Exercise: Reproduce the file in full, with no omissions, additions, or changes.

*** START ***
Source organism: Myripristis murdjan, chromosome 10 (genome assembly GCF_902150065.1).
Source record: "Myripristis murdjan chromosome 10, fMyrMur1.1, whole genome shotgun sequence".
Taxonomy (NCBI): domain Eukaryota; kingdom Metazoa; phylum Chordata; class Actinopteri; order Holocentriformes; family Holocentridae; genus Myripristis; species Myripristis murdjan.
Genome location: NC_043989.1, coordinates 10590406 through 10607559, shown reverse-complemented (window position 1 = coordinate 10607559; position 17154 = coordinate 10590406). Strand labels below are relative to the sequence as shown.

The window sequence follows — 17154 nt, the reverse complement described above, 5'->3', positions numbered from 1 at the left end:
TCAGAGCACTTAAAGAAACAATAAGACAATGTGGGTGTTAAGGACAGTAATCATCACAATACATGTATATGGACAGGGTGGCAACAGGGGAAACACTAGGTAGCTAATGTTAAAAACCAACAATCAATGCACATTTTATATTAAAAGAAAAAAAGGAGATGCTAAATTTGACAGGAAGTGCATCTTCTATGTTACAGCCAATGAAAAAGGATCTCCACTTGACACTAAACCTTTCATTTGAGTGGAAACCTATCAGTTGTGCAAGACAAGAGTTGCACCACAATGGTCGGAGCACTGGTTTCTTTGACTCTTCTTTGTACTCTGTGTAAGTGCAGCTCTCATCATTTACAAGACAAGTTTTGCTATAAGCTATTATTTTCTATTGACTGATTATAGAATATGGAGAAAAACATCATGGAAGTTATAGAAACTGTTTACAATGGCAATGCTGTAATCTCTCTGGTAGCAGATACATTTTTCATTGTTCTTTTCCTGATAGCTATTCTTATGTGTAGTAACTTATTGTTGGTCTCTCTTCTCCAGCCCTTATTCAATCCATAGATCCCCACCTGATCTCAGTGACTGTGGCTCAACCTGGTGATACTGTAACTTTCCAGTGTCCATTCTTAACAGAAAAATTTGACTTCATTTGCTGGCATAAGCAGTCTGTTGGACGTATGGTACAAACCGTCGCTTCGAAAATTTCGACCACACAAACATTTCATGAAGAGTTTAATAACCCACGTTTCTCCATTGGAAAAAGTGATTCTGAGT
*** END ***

Source organism: Myripristis murdjan, chromosome 10 (genome assembly GCF_902150065.1).
Source record: "Myripristis murdjan chromosome 10, fMyrMur1.1, whole genome shotgun sequence".
Taxonomy (NCBI): domain Eukaryota; kingdom Metazoa; phylum Chordata; class Actinopteri; order Holocentriformes; family Holocentridae; genus Myripristis; species Myripristis murdjan.
Genome location: NC_043989.1, coordinates 10590406 through 10607559, shown reverse-complemented (window position 1 = coordinate 10607559; position 17154 = coordinate 10590406). Strand labels below are relative to the sequence as shown.

The window sequence follows — 17154 nt, the reverse complement described above, 5'->3', positions numbered from 1 at the left end:
TCAGAGCACTTAAAGAAACAATAAGACAATGTGGGTGTTAAGGACAGTAATCATCACAATACATGTATATGGACAGGGTGGCAACAGGGGAAACACTAGGTAGCTAATGTTAAAAACCAACAATCAATGCACATTTTATATTAAAAGAAAAAAAGGAGATGCTAAATTTGACAGGAAGTGCATCTTCTATGTTACAGCCAATGAAAAAGGATCTCCACTTGACACTAAACCTTTCATTTGAGTGGAAACCTATCAGTTGTGCAAGACAAGAGTTGCACCACAATGGTCGGAGCACTGGTTTCTTTGACTCTTCTTTGTACTCTGTGTAAGTGCAGCTCTCATCATTTACAAGACAAGTTTTGCTATAAGCTATTATTTTCTATTGACTGATTATAGAATATGGAGAAAAACATCATGGAAGTTATAGAAACTGTTTACAATGGCAATGCTGTAATCTCTCTGGTAGCAGATACATTTTTCATTGTTCTTTTCCTGATAGCTATTCTTATGTGTAGTAACTTATTGTTGGTCTCTCTTCTCCAGCCCTTATTCAATCCATAGATCCCCACCTGATCTCAGTGACTGTGGCTCAACCTGGTGATACTGTAACTTTCCAGTGTCCATTCTTAACAGAAAAATTTGACTTCATTTGCTGGCATAAGCAGTCTGTTGGACGTATGGTACAAACCGTCGCTTCGAAAATTTCGACCACACAAACATTTCATGAAGAGTTTAATAACCCACGTTTCTCCATTGGAAAAAGTGATTCTGAGT